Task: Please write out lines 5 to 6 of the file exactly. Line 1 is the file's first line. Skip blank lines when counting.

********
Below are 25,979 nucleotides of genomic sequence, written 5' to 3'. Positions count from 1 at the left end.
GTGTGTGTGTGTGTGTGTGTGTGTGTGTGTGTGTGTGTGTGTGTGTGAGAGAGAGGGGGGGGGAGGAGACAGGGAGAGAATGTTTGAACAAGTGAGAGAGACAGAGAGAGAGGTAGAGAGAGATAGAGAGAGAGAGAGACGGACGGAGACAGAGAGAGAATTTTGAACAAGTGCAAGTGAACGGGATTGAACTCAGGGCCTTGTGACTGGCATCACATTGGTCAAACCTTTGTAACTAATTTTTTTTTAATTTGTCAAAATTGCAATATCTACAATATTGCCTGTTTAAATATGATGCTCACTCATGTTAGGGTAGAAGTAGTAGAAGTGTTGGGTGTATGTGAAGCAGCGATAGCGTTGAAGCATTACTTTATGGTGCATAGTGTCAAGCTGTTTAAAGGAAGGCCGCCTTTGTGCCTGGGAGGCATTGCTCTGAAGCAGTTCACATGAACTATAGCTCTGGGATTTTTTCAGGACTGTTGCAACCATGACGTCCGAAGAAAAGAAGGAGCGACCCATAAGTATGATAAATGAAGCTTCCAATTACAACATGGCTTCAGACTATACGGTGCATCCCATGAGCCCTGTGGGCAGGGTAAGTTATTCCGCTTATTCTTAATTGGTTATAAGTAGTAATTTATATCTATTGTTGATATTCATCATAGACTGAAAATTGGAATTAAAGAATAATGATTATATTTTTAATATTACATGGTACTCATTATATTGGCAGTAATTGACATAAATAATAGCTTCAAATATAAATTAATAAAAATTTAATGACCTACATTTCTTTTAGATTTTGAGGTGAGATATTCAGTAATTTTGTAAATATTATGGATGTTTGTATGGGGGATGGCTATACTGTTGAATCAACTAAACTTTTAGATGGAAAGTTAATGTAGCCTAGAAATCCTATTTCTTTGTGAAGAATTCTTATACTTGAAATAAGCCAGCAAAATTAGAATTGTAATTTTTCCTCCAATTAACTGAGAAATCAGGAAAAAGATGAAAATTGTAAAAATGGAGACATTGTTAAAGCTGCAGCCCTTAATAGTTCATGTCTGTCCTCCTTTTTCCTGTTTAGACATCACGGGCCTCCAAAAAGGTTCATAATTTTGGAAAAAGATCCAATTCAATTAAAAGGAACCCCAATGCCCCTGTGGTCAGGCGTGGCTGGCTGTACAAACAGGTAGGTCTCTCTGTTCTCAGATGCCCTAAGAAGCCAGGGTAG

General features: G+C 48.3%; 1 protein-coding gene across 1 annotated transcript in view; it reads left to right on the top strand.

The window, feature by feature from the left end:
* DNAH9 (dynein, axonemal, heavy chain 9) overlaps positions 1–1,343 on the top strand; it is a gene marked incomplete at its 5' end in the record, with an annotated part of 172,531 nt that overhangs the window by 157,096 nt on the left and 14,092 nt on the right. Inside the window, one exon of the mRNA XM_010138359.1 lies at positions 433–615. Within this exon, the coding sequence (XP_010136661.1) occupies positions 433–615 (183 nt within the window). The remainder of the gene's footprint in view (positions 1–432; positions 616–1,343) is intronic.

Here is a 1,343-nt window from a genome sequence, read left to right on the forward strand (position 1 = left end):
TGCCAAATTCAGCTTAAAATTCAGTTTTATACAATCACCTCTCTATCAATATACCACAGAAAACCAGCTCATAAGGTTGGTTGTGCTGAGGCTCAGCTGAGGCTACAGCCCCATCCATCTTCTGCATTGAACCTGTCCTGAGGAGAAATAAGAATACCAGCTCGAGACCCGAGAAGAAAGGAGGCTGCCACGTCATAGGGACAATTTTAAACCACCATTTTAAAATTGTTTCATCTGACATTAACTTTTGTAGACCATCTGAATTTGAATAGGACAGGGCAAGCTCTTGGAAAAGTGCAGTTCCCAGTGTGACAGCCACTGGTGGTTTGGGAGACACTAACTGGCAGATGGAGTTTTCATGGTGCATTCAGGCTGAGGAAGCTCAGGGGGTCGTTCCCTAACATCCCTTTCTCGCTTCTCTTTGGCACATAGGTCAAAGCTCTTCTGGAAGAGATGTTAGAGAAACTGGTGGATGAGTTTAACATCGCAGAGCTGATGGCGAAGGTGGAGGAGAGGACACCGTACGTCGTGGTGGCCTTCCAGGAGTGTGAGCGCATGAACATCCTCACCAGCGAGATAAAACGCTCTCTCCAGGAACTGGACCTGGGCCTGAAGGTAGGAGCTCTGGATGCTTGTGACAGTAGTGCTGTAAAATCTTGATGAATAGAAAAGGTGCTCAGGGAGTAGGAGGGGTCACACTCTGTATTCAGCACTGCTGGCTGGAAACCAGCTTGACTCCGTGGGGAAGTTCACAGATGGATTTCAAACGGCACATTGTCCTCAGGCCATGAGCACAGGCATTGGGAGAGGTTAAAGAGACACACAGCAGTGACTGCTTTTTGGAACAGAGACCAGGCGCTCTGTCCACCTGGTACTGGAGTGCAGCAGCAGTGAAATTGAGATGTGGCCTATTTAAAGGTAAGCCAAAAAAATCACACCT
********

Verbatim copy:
* DNAH9 (dynein, axonemal, heavy chain 9) overlaps positions 1–1,343 on the top strand; it is a gene marked incomplete at its 5' end in the record, with an annotated part of 172,531 nt that overhangs the window by 157,096 nt on the left and 14,092 nt on the right. Inside the window, one exon of the mRNA XM_010138359.1 lies at positions 433–615. Within this exon, the coding sequence (XP_010136661.1) occupies positions 433–615 (183 nt within the window). The remainder of the gene's footprint in view (positions 1–432; positions 616–1,343) is intronic.

Here is a 1,343-nt window from a genome sequence, read left to right on the forward strand (position 1 = left end):